[For much more detail on this subject, click here. The short version follows.]
When your child is circumcised, it is a good idea to get a good feel for how long the healing process takes.
In most cases, I need to see the baby only once after the bris, often enough to remove a bandage, but even when the bandage comes off on its own, just to see that everything is healing nicely. This has changed the time frame of my care for the baby - I used to see the baby, in some cases, two whole days after the bris. Now I see him within a few hours.
I FIND SEEING THE BABY A FEW HOURS AFTER THE BRIS TO BE MUCH BETTER: FOR THE BABY, FOR HIS PARENTS, AND YES, EVEN FOR THE MOHEL
There are mohels who like to see the baby a few days later, or even to see how things are looking a few weeks later. This is admirable.
At the same time, in the event that something is not OK at that two week period, there is really nothing that a mohel could/should do at that point. Any "correction" should be taken care of right away, which would perhaps necessitate an additional follow-up visit.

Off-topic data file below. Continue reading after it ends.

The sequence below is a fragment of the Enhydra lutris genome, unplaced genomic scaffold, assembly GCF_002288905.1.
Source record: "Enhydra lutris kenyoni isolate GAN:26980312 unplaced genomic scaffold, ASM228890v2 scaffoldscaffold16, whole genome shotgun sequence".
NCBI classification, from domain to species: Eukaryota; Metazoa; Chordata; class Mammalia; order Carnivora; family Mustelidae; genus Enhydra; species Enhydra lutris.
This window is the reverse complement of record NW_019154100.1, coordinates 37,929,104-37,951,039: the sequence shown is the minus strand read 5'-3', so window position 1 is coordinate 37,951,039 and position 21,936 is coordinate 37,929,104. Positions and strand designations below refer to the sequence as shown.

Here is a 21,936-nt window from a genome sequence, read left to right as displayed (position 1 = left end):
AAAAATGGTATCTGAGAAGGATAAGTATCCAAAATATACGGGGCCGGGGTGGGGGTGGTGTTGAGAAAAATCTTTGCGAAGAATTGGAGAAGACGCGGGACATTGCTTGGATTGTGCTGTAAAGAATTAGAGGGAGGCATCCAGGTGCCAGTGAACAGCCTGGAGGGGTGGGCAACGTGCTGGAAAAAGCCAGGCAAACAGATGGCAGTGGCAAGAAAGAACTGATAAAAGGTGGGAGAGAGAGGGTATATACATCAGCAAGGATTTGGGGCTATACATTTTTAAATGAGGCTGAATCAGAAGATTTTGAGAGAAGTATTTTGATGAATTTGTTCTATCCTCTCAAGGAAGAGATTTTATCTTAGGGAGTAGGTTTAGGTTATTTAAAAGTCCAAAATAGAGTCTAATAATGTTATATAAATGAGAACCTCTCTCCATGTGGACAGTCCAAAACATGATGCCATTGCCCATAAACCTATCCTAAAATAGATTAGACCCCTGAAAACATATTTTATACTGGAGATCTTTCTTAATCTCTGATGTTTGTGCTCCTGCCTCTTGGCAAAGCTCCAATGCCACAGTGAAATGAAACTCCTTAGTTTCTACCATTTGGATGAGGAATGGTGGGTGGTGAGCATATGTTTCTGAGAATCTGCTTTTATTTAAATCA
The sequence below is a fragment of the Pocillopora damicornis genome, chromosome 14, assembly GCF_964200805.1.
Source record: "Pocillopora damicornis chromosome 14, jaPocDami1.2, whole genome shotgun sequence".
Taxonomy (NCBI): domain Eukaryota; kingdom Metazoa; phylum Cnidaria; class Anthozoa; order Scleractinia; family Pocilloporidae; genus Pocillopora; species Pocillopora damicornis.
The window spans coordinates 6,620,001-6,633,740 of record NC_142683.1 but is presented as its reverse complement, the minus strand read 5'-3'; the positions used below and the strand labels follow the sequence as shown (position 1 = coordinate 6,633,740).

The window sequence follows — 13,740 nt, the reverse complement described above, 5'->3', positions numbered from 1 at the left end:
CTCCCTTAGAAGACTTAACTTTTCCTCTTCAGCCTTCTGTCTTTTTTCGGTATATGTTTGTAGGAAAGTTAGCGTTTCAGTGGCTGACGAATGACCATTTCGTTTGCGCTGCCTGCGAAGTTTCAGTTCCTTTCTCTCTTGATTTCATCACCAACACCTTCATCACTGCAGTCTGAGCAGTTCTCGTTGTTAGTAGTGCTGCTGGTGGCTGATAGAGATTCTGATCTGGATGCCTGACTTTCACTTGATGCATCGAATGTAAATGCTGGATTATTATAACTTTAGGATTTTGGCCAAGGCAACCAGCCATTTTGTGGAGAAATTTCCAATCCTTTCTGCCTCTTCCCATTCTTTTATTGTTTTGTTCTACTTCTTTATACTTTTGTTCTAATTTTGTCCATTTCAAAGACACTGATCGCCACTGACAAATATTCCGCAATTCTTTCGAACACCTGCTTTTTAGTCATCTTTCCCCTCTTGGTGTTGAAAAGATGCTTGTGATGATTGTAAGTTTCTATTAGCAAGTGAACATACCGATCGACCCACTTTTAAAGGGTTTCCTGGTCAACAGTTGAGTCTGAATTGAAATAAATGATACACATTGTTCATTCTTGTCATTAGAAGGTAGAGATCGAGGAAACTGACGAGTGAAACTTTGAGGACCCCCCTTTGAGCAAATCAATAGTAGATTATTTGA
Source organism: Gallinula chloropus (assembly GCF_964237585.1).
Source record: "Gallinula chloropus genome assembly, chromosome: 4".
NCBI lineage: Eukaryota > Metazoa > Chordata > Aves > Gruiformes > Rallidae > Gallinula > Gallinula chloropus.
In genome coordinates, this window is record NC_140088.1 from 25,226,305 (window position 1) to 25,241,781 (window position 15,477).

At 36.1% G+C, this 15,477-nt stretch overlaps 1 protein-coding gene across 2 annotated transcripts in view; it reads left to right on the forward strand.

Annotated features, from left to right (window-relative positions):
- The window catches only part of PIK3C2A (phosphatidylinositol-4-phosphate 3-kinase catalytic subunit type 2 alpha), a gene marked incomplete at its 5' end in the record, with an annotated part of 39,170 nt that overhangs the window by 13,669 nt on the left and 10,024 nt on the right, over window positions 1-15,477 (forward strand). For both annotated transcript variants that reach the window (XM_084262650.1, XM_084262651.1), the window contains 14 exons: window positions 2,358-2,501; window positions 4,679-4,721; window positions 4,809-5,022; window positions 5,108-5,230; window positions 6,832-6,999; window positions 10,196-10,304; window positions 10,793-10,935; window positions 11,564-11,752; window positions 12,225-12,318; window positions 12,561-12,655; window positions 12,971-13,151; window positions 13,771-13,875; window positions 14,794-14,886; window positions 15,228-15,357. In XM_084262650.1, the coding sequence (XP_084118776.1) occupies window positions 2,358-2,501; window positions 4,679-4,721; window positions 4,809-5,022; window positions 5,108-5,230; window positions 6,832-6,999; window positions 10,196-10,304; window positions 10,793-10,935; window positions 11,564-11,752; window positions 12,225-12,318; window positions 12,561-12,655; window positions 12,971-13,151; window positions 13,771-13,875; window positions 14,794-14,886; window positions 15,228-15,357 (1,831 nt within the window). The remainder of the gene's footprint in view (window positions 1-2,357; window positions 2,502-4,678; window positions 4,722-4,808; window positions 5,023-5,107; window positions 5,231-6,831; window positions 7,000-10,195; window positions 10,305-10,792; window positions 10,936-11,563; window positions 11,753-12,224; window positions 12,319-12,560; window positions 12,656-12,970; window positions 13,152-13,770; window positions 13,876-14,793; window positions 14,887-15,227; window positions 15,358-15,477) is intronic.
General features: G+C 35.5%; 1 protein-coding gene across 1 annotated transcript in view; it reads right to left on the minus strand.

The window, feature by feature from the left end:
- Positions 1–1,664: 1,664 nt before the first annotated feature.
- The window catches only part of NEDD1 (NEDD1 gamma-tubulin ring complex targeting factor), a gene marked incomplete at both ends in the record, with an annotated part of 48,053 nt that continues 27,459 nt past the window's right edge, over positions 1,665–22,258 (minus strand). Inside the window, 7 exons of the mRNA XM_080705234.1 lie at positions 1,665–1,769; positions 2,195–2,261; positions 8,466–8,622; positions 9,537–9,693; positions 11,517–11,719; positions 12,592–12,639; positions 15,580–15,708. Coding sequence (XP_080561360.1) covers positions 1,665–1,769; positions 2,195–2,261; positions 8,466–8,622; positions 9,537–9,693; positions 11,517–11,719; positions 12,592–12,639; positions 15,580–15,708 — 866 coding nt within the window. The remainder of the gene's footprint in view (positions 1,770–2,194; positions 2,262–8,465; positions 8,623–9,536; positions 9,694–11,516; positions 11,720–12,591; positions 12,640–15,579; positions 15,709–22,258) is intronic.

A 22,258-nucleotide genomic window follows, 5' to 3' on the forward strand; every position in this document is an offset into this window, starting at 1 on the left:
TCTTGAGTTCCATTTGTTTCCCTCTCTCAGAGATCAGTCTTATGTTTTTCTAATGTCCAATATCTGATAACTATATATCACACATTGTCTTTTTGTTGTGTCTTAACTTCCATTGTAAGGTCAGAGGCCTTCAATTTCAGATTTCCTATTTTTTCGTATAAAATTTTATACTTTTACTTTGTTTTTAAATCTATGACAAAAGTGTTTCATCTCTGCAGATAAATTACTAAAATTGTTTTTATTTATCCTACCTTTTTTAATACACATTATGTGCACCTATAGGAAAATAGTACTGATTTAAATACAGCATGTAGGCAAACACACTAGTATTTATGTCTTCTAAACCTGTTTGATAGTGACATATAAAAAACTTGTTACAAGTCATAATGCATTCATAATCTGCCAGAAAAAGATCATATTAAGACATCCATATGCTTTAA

In simple terms:
* The glans (tip of penis) should be a dark red, and the extent of its outline - like a helmet on a head - should be visible all around
* There will or will not be remains of a membrane below the glans (also a dark red, though a slightly different hue). It is often swollen, though to what degree depends on how much membrane is present.
* The skin where the incision took place should be identifiable below the glans or membrance, and should be as close to even in its circumference around the shaft. Depending on the baby's anatomy, in some cases, the mohel might cut at more of an angle, to compensate for a differently angled glans.
If this is what things look like after the bandage comes off (with the caveat of the possibility of some swelling below the glans), all your baby needs is "time." Some colors may emerge (white, yellow, green) that are just the way the area scabs. But even all this goes away within a couple of days, and certainly very quickly once antibacterial ointments (bacitracin, polysporin, etc) are no longer applied to the area.
For instructions on how to care for baby, see here
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Wednesday, January 26, 2011
Knowing What To Expect Afterwards
Posted by A.B. at 4:50 PM
Labels: after care, before and after, how it looks
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